You can probably guess where this part of the story goes, regardless of whether or not you’re familiar with Pazienza’s career. The added weight and power is better suited to Pazienza’s brawler tendencies, while Rooney’s emphasis on movement and better defending himself makes him a more formidable fighter who’s less of an easy target. Pazienza has become the fighter he always thought he could be and his career once again looks promising.

It’s at this point where Pazienza’s story veers from the typical boxing movie narrative and becomes distinct enough to deserve a movie. Following an unexpected title victory, Pazienza is involved in a serious automobile accident which results in his neck being broken. (In terms of how the accident scene is shot, director Ben Younger deserves some credit here for not falling into cliches that we’ve seen many times in recent movies and TV shows.)

Requiring a halo brace to keep his neck and spine in place, Pazienza is told he may never walk again. Yet the fighter fully intends to box again, despite the enormous physical risks. His family and friends dismiss the talk about returning to the ring, realizing Pazienza’s bravado. Eventually, with a little bit of real talk, the reality of the situation will occur to him. Yet if there’s one prevailing theme in this movie, it’s that Pazienza is not afraid of pain or suffering. He actually thinks it’s necessary to make him a successful fighter.

This is what sets Bleed for This apart from other boxing movies. The fighter in question isn’t trying to make a comeback because his skills have eroded, age has set in, or he became complacent after success. He’s fighting against his own body, putting his life at risk in the process. Even if you’re familiar with Pazienza’s story and know how this stage of his career turned out, it’s harrowing to watch as he tries to lift weights and train when such effort could result in paralysis.

Teller does excellent work in selling the physical risks, which would almost be comical if the potential consequences weren’t so dire. His Pazienza may be brash and cocky, but his family keeps him grounded because they have been so loving and supportive. Eckhart is also very good as Rooney, who doesn’t want to be responsible for Pazienza hurting himself, perhaps fatally. Yet he eventually welcomes the new challenge, while also providing someone who’s become a good friend (and welcomed him into his family) with hope. Again, it’s about finding a sense of purpose.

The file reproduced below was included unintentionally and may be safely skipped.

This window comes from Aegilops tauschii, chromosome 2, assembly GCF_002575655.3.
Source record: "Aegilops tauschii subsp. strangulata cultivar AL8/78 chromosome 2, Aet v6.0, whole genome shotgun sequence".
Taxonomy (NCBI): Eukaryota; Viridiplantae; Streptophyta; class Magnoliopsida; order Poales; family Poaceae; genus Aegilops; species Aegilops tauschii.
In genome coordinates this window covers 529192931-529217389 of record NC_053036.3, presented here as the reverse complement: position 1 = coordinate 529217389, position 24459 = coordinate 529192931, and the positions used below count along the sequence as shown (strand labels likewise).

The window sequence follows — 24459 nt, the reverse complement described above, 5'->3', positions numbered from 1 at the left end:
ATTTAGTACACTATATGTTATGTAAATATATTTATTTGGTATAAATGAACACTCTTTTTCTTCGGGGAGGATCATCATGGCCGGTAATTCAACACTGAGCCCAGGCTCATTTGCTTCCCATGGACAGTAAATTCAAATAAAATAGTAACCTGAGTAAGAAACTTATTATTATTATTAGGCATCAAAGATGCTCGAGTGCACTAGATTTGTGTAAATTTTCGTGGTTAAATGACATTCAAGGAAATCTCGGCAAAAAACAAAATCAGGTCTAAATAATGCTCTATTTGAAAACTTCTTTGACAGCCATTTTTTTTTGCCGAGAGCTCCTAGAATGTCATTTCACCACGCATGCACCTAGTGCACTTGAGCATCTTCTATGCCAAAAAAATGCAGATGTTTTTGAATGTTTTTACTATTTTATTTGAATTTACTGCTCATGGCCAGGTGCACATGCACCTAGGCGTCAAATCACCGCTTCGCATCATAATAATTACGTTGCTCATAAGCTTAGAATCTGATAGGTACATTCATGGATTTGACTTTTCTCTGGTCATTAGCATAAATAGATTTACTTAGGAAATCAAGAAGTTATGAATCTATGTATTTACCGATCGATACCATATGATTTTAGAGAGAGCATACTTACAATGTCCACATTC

Shooting boxing movies can be a difficult endeavor for a director. There are some very basic things that need to be covered in ring action. But does a director try to be innovative, like Martin Scorsese did with Raging Bull and Ryan Coogler with Creed, or is there an attempt to ramp up the action and drama to the point that the boxing no longer resembles what would actually be seen in the ring, as seen in the Rocky films and the recent disappointment Hands of Stone?

Younger and cinematographer Larkin Seiple find the right balance, conveying the action coherently and realistically. This looks like actual boxing, even when Pazienza shows off in the ring. (One curious decision is to use actual footage of Pazienza when his fights are shown on TV or in quick clips. Yet that footage is shown quickly enough that the differences between the real-life figure and actor aren’t glaringly obvious.) The script by Younger, along with writers Angelo Pizzo and Pippa Bianco, does take some dramatic license with the timeline of events, but that’s to be expected with a film like this.

Bleed for This is a pleasant surprise. On the surface, it may look like a boxing film you’ve seen many times before. And maybe Vinny Pazienza doesn’t appear to be a compelling enough figure for a movie. But his story is one worth telling, and Teller’s performance sells it. The role is one of the best he’s had, allowing him to show range that can handle drama, comedy and action. This movie deserves far more attention than it will likely get in theaters.

About Ian Casselberry

Ian is a writer, editor, and podcaster. You can find his work at Awful Announcing and The Comeback. He's written for Sports Illustrated, Yahoo Sports, MLive, Bleacher Report, and SB Nation.